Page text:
Published 01 August 2022
The Royal Navy have unveiled a new testbed ship – the XV Patrick Blackett – to support trials of autonomous systems at sea. The DE&S Future Capability Team and SPOT robotic dog assisted the unveiling of the new vessel.
The Royal Navy have unveiled a new testbed ship – the XV Patrick Blackett – to support trials of autonomous systems at sea.
Weighing in at 270-tonnes, the new Damen 4008 Fast Crew Supply ship will enable NavyX to carry out sea trials, enhance operations, and ensure the UK remains at the leading edge of naval warfare.
The DE&S Future Capability Group (FCG) attended the naming ceremony in Portsmouth last week, accompanied by our SPOT robotic dog, who recently made the headlines after DE&S hosted a Robot Dog Olympics at MOD Abbeywood.
Working alongside the frontline commands, such as NavyX, the FCG acquire and explore cutting-edge technology to enhance the capabilities of our armed forces. FCG are trialling both Boston Dynamics and Ghost Robotics Robot Dogs for and with the Front Line Commands in a number of use-case areas.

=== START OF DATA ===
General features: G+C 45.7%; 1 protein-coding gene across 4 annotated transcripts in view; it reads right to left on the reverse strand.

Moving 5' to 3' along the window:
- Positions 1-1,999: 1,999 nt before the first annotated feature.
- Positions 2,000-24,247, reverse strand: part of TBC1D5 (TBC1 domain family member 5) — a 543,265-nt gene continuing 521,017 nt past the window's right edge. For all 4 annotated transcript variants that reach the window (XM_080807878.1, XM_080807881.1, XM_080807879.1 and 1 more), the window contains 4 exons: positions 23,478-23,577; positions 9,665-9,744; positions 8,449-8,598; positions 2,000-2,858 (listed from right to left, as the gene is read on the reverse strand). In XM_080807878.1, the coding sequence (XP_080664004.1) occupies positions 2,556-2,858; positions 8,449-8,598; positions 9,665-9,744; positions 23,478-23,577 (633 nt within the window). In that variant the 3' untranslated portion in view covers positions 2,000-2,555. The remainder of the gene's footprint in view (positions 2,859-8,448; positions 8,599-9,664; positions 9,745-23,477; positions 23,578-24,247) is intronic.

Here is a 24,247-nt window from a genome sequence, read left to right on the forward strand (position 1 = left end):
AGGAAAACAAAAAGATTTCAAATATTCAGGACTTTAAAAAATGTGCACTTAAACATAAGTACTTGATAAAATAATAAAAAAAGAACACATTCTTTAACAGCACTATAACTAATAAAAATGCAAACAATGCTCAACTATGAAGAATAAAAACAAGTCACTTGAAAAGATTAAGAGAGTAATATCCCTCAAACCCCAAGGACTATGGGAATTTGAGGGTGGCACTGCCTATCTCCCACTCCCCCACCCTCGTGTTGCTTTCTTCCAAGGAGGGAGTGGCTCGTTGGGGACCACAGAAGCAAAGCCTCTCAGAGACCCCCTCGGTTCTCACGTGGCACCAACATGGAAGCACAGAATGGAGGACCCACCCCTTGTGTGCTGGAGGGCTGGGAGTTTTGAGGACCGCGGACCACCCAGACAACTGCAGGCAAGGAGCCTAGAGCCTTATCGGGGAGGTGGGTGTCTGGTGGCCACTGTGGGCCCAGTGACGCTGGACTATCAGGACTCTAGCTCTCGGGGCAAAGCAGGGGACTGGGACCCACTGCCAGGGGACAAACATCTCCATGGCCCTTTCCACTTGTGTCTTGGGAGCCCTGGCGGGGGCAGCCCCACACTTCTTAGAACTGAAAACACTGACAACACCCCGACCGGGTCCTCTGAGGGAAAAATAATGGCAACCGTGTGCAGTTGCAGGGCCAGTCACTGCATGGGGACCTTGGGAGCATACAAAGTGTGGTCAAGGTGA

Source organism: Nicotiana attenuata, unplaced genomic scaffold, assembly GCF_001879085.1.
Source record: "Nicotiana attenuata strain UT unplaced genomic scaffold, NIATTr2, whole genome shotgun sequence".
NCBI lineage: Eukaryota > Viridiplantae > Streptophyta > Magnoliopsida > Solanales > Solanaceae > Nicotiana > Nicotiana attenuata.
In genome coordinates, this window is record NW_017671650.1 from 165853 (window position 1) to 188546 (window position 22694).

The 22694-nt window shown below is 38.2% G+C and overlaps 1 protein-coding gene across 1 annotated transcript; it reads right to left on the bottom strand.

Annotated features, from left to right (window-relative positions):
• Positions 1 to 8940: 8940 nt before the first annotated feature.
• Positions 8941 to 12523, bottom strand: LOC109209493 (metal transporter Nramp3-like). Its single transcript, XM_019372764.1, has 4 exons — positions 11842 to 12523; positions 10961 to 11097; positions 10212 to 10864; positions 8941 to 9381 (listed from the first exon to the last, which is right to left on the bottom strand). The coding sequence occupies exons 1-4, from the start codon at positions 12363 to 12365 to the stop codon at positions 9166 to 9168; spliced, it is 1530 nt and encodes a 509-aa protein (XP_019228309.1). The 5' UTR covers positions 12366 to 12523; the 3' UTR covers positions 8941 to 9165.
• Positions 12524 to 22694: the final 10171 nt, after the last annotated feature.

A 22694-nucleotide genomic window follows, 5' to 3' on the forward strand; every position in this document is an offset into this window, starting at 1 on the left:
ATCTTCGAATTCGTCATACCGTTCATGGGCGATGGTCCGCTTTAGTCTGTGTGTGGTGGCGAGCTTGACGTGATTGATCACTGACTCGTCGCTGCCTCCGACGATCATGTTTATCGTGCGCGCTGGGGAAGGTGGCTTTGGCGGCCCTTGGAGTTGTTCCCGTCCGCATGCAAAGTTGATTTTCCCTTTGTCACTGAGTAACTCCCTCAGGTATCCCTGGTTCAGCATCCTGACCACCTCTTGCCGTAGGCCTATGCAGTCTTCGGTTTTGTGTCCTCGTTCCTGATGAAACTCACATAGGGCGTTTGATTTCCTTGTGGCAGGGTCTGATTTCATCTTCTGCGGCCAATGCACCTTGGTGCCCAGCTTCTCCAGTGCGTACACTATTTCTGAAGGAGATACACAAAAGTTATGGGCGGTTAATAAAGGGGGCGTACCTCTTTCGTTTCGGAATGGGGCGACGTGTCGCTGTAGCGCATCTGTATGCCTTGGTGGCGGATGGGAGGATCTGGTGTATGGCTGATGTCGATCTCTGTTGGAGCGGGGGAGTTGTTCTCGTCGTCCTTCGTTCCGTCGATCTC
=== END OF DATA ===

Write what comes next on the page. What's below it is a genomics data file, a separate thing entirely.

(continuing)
The robotic dog was invited along to assist the unveiling of the new vessel, pulling a cord to release a bottle and smash it against the hull of the ship. This is a traditional naval welcoming ceremony, wishing a new ship fair winds and following seas. Now updated to symbolise the importance of autonomous systems in the modern military.
James Gavin, Head of the DE&S Future Capability Group, said:
“The XV Patrick Blackett is a fantastic addition to the Royal Navy fleet, and its rapid acquisition by NavyX is a real accomplishment. It is hoped that this advancement will enable closer collaboration with the DE&S Future Capability Group and NavyX.”
“This impressive vessel has the potential to be upgraded and to work with autonomous systems – such as the ones the Future Capability Group are exploring right now with the Royal Navy. This includes the Heavy Lift Challenge 2, where we are looking to supplement the use of helicopters with UAS (Uncrewed Arial Vehicles).”
“The ship may give us new avenues of exploration, to accelerate the development of the latest military technology and deliver innovation to the frontlines.”
The Royal Navy vessel has been named after Nobel Prize winner, physicist, and former Royal Navy sailor, Patrick Blackett.